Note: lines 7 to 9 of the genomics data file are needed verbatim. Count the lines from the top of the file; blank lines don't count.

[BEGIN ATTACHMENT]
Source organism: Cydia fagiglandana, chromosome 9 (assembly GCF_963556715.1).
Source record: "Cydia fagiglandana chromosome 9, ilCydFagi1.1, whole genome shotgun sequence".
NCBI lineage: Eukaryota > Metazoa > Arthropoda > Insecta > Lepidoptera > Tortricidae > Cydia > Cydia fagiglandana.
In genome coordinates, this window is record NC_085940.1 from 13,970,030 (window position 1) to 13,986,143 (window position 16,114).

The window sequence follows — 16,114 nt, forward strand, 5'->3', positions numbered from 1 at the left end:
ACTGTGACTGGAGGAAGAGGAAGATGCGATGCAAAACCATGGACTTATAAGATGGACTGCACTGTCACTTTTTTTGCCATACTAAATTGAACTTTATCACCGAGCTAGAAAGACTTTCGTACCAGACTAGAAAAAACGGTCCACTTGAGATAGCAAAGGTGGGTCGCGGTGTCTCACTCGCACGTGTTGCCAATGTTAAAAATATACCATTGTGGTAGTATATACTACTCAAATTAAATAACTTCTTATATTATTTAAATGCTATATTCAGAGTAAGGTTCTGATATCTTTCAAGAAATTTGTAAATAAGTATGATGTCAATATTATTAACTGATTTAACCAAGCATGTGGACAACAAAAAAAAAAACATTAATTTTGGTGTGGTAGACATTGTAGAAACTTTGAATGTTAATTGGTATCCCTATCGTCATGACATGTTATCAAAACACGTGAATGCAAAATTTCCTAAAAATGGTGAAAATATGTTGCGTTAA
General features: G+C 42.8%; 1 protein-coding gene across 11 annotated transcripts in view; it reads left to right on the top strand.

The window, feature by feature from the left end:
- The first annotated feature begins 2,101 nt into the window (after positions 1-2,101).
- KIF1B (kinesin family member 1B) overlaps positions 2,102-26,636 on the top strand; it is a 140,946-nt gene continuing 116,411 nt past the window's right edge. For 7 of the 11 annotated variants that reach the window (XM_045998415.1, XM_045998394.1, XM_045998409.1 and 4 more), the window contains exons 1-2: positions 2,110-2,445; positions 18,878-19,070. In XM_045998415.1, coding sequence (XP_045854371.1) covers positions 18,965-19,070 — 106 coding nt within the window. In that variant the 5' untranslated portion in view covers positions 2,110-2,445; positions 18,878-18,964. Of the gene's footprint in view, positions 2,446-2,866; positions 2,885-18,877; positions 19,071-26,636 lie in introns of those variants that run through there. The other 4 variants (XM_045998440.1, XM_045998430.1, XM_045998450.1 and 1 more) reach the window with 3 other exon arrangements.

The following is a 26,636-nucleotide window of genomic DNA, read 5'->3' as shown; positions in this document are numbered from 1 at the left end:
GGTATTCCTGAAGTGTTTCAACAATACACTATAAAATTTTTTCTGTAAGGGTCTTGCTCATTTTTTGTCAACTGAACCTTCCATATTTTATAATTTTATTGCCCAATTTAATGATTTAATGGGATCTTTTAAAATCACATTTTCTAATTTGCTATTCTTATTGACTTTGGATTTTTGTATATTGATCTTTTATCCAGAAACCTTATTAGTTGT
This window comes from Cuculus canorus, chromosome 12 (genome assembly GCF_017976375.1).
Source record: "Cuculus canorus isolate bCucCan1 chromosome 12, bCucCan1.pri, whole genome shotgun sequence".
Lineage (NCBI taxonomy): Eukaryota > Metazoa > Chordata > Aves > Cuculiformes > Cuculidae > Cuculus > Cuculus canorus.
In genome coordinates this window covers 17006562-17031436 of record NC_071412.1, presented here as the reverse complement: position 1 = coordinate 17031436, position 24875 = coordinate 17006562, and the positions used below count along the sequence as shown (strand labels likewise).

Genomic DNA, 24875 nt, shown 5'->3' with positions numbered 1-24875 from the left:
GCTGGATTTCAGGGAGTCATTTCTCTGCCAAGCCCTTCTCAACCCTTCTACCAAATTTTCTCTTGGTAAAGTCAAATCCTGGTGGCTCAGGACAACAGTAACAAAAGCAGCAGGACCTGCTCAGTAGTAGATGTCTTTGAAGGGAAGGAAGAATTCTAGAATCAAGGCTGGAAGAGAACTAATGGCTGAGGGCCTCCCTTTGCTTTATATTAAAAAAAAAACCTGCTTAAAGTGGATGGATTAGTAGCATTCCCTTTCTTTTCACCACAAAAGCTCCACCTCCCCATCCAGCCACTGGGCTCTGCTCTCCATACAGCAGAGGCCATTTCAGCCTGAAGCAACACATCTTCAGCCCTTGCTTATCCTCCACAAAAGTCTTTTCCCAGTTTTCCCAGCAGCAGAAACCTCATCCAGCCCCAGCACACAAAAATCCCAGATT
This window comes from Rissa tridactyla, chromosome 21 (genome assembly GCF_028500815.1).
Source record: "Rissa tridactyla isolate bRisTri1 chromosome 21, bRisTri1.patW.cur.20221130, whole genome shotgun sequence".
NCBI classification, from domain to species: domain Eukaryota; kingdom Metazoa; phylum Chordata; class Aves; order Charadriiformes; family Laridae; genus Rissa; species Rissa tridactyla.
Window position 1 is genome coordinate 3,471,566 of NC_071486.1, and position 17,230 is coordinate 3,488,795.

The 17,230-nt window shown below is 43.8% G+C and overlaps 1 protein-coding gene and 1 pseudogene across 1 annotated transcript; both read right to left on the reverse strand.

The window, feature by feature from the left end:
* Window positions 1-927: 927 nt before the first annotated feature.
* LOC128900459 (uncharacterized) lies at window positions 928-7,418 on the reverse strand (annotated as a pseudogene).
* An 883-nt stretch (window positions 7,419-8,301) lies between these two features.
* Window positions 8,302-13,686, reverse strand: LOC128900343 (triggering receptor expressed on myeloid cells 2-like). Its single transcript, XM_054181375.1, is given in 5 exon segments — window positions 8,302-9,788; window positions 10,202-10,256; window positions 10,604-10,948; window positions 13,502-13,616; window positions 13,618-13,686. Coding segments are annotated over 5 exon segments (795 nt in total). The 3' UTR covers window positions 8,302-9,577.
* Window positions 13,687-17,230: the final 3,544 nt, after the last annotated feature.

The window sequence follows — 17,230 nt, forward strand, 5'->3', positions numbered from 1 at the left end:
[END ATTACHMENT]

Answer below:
General features: G+C 42.8%; 1 protein-coding gene across 11 annotated transcripts in view; it reads left to right on the top strand.

The window, feature by feature from the left end:
- The first annotated feature begins 2,101 nt into the window (after positions 1-2,101).